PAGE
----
We seemed to be walking for ages before the actual summit cairn finally appeared. It was probably about 600m from the start of the summit plateau. We encountered a few mountain hares near the summit, but their speed was so fast that I had no time to even get hold of my camera, never mind take a photo. Mountain hares also turn white in winter, but these hares had only just started to moult, and were still mostly grey.

Summit cairn in the mist.

This was Munro no. 142 for me – my first since reaching my Munro-bagging halfway point on the Glen Shiel Ridge in August.

My 142nd Munro.

We were treated to some very brief glimpses of clear views on the way back down from the summit plateau, as breaks momentarily appeared in the clouds. But they were too ephemeral to be photographed.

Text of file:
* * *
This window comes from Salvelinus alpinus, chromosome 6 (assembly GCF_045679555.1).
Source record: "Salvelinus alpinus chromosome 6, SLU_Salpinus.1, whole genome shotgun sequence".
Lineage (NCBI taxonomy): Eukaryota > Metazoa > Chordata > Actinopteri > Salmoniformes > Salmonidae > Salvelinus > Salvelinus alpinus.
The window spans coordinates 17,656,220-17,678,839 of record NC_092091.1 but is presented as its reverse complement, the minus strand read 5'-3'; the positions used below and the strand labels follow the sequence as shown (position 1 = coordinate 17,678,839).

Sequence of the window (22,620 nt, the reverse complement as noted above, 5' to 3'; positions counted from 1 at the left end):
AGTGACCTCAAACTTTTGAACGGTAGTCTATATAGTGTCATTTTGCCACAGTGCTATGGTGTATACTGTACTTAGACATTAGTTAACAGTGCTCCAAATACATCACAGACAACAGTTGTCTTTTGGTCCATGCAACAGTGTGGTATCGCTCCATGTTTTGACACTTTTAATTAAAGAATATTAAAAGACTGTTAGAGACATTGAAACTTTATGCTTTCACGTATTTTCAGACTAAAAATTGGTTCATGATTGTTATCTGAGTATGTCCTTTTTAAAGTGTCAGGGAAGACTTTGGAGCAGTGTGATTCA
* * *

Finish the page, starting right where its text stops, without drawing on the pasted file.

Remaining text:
My friend Jill doesn’t like having her photo taken, so I asked her to take one of me walking back down the hill. Despite the murky cloudy weather, it was a really nice walk which we were both thoroughly enjoying. The scenery was lovely, but it was the kind of scenery that can be hard to fully capture on film, with warm colours and rounded edges rather than dramatic rocky crags.

Me walking back down the hill.

By lunchtime, we were already back at the the Allt Coire nan Dearcag river, which seemed the perfect lunch spot.

After lunch, we retraced our steps along the slightly boggy path that led back to the car. On the way back, we came across some distinguished local residents.

Monarch of the Glen.


Both of us felt that Gael Charn was quite a special little hill – not dramatic in a breathtaking way, but a very enjoyable hill to climb, with some interesting wildlife.